Art of the Story: An all-star tribute to Tomasz Stanko in Brooklyn
On a recent night at Roulette in Brooklyn, some of the biggest names in jazz - including Chris Potter, Ravi Coltrane, Joe Lovano, Ambrose Akinmusire and more - came together to celebrate and perform the music of the late trumpeter - composer Tomasz Stanko in a free concert. So, who was Tomasz Stanko and what brought all these people together in his honor?
In order to answer that question, I want to tell you this story.
When Tomasz Stanko first came to New York, he experienced it with the wide eyed enthusiasm of a young man. He knew right away that New York was one of the most important places in his life.
But in fact Stanko was not a young man when he first arrived in New York. He was already in his early 60s, having spent much of his life and career behind the Iron Curtain, living and working in his native Poland, and traveling around Europe under the strict control of the communist authorities.
Early on, Stańko had relied on the Voice of America radio network to connect him to the American jazz scene – and the sounds he heard fostered his dream to someday make it to New York City and experience that scene for himself.
Meanwhile developed his lyrical sound, with his tone of Slavic melancholy, and the noir atmosphere that he conjured in his music. Maybe because of those sensibilities and because his own personal story was so dramatic, he was often lauded as an ambassador of the European jazz scene.
But, as his daughter and latter day manager Ania explains, Stanko was not particularly interested in those kinds of categorizations.
“My dad was not very much into making the division,” she explains. “He didn’t feel a part of European jazz or Polish jazz. He was just feeling [like a] jazzman.”
Still, even Tomasz acknowledged that there was something unique about his experience that contributed to his sound. And rather than political, it was geographical.
Ania tells me, “He was born in this part of the world where the light is totally different than it is, for example, in New York. So he has a different mellow, more cloudy feeling because of the light he had.”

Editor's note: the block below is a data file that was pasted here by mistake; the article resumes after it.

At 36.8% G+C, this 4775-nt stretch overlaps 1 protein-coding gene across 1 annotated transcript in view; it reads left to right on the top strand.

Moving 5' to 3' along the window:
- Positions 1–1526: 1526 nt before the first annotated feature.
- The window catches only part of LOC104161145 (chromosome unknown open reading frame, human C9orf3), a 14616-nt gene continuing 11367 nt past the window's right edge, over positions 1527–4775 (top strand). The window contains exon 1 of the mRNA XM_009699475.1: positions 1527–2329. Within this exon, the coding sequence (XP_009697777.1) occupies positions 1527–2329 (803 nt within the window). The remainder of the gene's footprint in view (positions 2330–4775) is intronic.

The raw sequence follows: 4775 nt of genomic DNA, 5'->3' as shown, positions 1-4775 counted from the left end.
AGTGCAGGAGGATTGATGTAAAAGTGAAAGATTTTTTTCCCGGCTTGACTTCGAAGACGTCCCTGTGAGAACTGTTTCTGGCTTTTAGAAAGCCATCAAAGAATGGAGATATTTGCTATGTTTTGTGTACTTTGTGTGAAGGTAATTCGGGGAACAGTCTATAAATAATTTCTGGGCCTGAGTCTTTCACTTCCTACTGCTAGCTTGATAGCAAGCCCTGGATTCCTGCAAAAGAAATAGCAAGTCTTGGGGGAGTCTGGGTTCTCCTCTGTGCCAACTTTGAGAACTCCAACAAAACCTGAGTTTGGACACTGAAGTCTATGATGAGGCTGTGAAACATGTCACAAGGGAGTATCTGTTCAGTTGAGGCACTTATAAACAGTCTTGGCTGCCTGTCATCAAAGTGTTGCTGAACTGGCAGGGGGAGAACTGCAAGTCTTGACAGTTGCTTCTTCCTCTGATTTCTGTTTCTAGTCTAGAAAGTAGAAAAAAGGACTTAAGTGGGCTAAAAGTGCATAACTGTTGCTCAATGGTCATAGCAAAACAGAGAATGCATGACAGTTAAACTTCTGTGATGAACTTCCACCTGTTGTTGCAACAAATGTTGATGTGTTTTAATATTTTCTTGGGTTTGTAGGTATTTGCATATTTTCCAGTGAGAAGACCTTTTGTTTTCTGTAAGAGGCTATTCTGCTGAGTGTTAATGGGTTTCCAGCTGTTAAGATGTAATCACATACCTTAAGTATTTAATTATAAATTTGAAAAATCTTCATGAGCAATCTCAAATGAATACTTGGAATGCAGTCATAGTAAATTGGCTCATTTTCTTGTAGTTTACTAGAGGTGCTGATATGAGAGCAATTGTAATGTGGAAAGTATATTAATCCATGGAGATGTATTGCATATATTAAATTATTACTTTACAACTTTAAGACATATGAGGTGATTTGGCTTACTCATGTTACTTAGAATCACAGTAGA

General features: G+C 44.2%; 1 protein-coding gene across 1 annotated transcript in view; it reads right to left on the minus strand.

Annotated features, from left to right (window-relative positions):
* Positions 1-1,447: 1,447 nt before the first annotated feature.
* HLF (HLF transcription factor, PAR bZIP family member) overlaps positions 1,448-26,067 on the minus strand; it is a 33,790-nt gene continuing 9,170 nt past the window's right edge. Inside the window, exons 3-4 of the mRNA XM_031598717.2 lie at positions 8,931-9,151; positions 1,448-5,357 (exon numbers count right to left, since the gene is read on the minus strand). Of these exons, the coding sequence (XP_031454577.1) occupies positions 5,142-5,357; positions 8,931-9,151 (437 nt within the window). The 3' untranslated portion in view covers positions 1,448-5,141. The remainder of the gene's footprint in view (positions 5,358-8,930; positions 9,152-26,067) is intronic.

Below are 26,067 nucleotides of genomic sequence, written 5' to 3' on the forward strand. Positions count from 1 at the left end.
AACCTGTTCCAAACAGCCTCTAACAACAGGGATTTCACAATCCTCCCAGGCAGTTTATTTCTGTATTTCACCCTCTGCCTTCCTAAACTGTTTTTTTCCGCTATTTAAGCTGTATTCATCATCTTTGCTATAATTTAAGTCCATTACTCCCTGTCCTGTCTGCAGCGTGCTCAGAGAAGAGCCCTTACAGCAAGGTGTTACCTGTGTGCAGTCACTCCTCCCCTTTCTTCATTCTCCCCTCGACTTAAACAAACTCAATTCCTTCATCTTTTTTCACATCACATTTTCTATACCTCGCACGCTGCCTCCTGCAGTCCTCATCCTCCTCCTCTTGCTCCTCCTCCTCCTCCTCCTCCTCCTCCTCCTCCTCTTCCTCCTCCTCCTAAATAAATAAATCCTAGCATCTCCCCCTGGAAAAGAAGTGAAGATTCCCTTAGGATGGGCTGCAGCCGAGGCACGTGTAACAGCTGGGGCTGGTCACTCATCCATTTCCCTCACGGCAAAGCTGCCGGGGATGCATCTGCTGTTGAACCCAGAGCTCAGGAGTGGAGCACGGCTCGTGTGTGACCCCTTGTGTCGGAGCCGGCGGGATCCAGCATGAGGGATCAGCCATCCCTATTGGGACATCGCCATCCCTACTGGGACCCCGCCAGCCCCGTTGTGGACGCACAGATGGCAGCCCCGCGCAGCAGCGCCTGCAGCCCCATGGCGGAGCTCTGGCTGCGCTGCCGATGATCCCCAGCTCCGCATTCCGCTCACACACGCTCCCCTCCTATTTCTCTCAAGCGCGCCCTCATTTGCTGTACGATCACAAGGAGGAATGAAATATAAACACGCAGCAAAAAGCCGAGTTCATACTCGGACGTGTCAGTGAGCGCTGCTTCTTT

As Ania explained, some of that cloudy light may have been the byproduct of the lifestyle that Stanko and his contemporaries were living.
“Also there were stories that in the green rooms where they were playing you could touch the walls and the hashish…there was so much hashish that it was attached to the walls. He was a jazzman doing rock and roll [lifestyle],” she says.
How, one might wonder, did the jazz musicians under the Communist regime manage to live like rock stars, finding so much freedom in their music and their behavior? Part of it, according to Ania, was simply because the censors didn’t understand what was happening in the music.
“Jazz is a music with no words so the Polish censorship didn’t find it so dangerous. There was this freedom which was built in jazz [...] but it was not so obvious for the officers. Jazz musicians were able to sneak in through the system,” Ania says.
Stanko passed away in 2018, and since then Ania has been organizing free annual shows in Poland to honor his memory. On what would have been his 80th birthday, she helped to put together this special New York performance, bringing together some of his most cherished collaborators from around the world to celebrate her father.
Tomasz Stanko’s story is a reminder that jazz is not only a kind of music but also a way of traveling. What does Ania hope people remember about her father?
“I would love if they felt the freedom my dad had in music, no compromises, doing what you love, and making the connection with the universe through jazz,” she says.